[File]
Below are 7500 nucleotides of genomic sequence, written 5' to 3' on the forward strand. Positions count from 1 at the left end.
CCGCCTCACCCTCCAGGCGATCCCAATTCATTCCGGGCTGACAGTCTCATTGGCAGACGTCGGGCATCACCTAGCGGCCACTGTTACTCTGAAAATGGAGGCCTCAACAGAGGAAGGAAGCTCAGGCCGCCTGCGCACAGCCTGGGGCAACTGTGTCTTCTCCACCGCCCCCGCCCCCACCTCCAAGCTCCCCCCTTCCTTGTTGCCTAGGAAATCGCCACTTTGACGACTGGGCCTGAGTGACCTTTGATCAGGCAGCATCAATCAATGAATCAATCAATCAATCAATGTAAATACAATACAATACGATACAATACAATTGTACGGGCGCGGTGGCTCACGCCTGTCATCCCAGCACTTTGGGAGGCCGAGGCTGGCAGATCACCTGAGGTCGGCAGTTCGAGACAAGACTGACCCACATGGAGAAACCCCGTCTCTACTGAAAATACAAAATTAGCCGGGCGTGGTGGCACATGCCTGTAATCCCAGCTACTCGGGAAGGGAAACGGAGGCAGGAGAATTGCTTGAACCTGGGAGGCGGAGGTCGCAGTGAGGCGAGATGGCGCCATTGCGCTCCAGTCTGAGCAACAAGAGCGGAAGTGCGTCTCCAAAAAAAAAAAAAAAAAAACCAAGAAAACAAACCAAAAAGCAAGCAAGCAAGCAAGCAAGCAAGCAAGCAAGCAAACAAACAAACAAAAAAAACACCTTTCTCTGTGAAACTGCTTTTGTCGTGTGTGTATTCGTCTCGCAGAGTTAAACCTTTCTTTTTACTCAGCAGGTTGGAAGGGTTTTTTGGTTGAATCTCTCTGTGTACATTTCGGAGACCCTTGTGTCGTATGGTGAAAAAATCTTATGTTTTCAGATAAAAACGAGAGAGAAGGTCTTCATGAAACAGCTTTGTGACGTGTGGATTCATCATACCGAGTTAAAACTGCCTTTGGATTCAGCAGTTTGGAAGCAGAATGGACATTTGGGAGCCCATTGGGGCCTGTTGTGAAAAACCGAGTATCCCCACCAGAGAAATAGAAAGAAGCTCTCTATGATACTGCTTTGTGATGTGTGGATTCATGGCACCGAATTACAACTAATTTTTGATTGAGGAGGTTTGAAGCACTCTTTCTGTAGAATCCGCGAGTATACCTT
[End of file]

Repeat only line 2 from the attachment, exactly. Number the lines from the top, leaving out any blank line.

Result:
CCGCCTCACCCTCCAGGCGATCCCAATTCATTCCGGGCTGACAGTCTCATTGGCAGACGTCGGGCATCACCTAGCGGCCACTGTTACTCTGAAAATGGAGGCCTCAACAGAGGAAGGAAGCTCAGGCCGCCTGCGCACAGCCTGGGGCAACTGTGTCTTCTCCACCGCCCCCGCCCCCACCTCCAAGCTCCCCCCTTCCTTGTTGCCTAGGAAATCGCCACTTTGACGACTGGGCCTGAGTGACCTTTGATCAGGCAGCATCAATCAATGAATCAATCAATCAATCAATGTAAATACAATACAATACGATACAATACAATTGTACGGGCGCGGTGGCTCACGCCTGTCATCCCAGCACTTTGGGAGGCCGAGGCTGGCAGATCACCTGAGGTCGGCAGTTCGAGACAAGACTGACCCACATGGAGAAACCCCGTCTCTACTGAAAATACAAAATTAGCCGGGCGTGGTGGCACATGCCTGTAATCCCAGCTACTCGGGAAGGGAAACGGAGGCAGGAGAATTGCTTGAACCTGGGAGGCGGAGGTCGCAGTGAGGCGAGATGGCGCCATTGCGCTCCAGTCTGAGCAACAAGAGCGGAAGTGCGTCTCCAAAAAAAAAAAAAAAAAAACCAAGAAAACAAACCAAAAAGCAAGCAAGCAAGCAAGCAAGCAAGCAAGCAAGCAAACAAACAAACAAAAAAAACACCTTTCTCTGTGAAACTGCTTTTGTCGTGTGTGTATTCGTCTCGCAGAGTTAAACCTTTCTTTTTACTCAGCAGGTTGGAAGGGTTTTTTGGTTGAATCTCTCTGTGTACATTTCGGAGACCCTTGTGTCGTATGGTGAAAAAATCTTATGTTTTCAGATAAAAACGAGAGAGAAGGTCTTCATGAAACAGCTTTGTGACGTGTGGATTCATCATACCGAGTTAAAACTGCCTTTGGATTCAGCAGTTTGGAAGCAGAATGGACATTTGGGAGCCCATTGGGGCCTGTTGTGAAAAACCGAGTATCCCCACCAGAGAAATAGAAAGAAGCTCTCTATGATACTGCTTTGTGATGTGTGGATTCATGGCACCGAATTACAACTAATTTTTGATTGAGGAGGTTTGAAGCACTCTTTCTGTAGAATCCGCGAGTATACCTT